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Published: 2 October 2017  
Related theme(s) and subtheme(s)
Human resources & mobilityMarie Curie Actions
Industrial researchNanotechnology
Innovation
NanotechnologyNanomaterials
Research policySeventh Framework Programme
Countries involved in the project described in the article
Austria  |  Belgium  |  France  |  Germany  |  Italy  |  Switzerland
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Advances in optics to transform communication systems

Precision mechanical sensors are a fundamental part of modern technologies and are used to stabilise aeroplanes, predict earthquakes, deploy life-saving airbags, monitor the integrity of bridges, and even time computer processes. Despite being used almost universally, their precision is generally limited by the electronic circuits used to monitor them. The EU-funded cQOM project has been working on using light instead of electronics to monitor these sensors to significantly enhance precision and reliability.

Picture of the two scientists in the laboratory

© kasto - fotolia.com

Senior PhD student Ryan Schilling, who was part of the cQOM Marie Curie network, explains that the atoms that compose everything around us are not at rest, but constantly vibrating due to their temperature. These thermal vibrations fundamentally limit the precision of any measurement. For example, an accelerometer that measures the rate at which an object’s speed is changing, is being constantly agitated by its warm environment. This thermal agitation can be thought of as a type of noise that limits how precisely acceleration can be measured.

“Compounding the problem, electronics used to measure the accelerometers’ motion are also thermally disturbed, causing electrons to move through the circuit even when no signal is present,” he adds. The environmental noise fundamentally limits both the mechanical sensor and the circuit used to measure it. Since we are stuck with a warm planet, and rather like it that way, scientists must find methods to circumvent this noise.

Solutions – cold light particles and isolated mechanical systems

The network of researchers in the cQOM project researched and applied optomechanics to address these problems by using light to measure mechanical sensors that are strongly isolated from the thermal environment. “The use of laser light rather than electrical circuits to gauge movement in this ultrasensitive part could transform the microelectronics and sensor industries,” says cQOM project coordinator Tobias Kippenberg.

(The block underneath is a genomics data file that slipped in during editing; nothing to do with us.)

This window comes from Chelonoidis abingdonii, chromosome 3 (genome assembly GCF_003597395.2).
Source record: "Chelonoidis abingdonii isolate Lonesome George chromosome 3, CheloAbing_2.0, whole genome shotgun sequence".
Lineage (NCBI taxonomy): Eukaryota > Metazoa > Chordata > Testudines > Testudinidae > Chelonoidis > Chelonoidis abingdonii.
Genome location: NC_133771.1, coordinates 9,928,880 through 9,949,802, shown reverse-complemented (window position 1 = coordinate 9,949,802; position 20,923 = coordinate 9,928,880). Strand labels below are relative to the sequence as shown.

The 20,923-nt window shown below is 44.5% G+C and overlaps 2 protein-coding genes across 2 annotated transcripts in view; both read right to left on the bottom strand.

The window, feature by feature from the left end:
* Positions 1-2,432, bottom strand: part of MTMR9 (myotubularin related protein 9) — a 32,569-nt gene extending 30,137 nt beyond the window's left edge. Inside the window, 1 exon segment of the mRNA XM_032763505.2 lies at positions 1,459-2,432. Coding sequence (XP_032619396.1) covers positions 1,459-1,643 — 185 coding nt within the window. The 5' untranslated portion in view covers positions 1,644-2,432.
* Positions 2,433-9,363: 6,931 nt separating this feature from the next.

Particles of light hold the solution because not only are they cold, but they have no temperature whatsoever. This means that there is no thermal noise in light, and this makes it far superior to electronics in making precision measurements. “Unlike the atoms that compose a mechanical or electronic system, photons – the particles of light – carry no kinetic energy and cannot be thermally excited,” explains Schilling.

Scientists in the cQOM network also looked at finding ways to minimise energy leakage in sensors. Optomechanics aims to minimise environmental thermal energy from leaking into the mechanical object. This concept works both ways: a mechanical system that loses energy slowly also gains energy slowly. Using optomechanics, the researchers found ways to design a device that it is more isolated from the environment and less disturbed by temperature. The end result is a device that can measure lower levels of noise.

New components for the future of precision sensing

The network of cQOM researchers used its findings to develop new structures for the future of precision sensing, such as tiny photonic circuits for new applications. Thanks to these advances in cavity optomechanics, motion sensors could be more sensitive in future.

The cQOM research unearthed new ways to interconnect optical fields in the optical fibres that keep us connected in a virtual world, paving the way for a quantum revolution. The new optical system can be used to convert electricity into optical signals and vice versa. In this way, the technology could function as an intermediary in networks based on radio waves and electricity.

At the very heart of cQOM was the training of PhD students within the Marie Curie ITN programme, providing young researchers aspiring to enter the field with the tools and skills to maintain the excellence and leading European role in this area. cQOM has also been a catalyst for other EU-funded projects, also coordinated by Kippenberg at EPFL. These projects are developing technologies that control atoms, ions and molecules with light.

Optomechanical Technologies (OMT) focuses on how to use cavity optomechanics to develop devices with new functionalities, taking research concepts to market. OMT also aims to train a new generation of scientists and technology leaders to join the competitive ranks of academia and industry.

Many of the researchers from the cQOM project are working in an even bigger team in the EU-funded Hybrid Optomechanical Technologies (HOT) project to exploit the interactions of light and mechanical systems in developing a new generation of light sensitive devices.

“These research projects are keeping Europe at the top of the game in an international playing field where countries such as the US are also investing significantly to advance communication technologies,” Kippenberg concludes.

Project details

  • Project acronym: cQOM
  • Participants: Switzerland (coordinator), Austria, Belgium, Germany, France, Italy
  • Project N°: 290161
  • Total costs: € 5 717 363
  • EU contribution: € 5 717 363
  • Duration: June 2012 - May 2016

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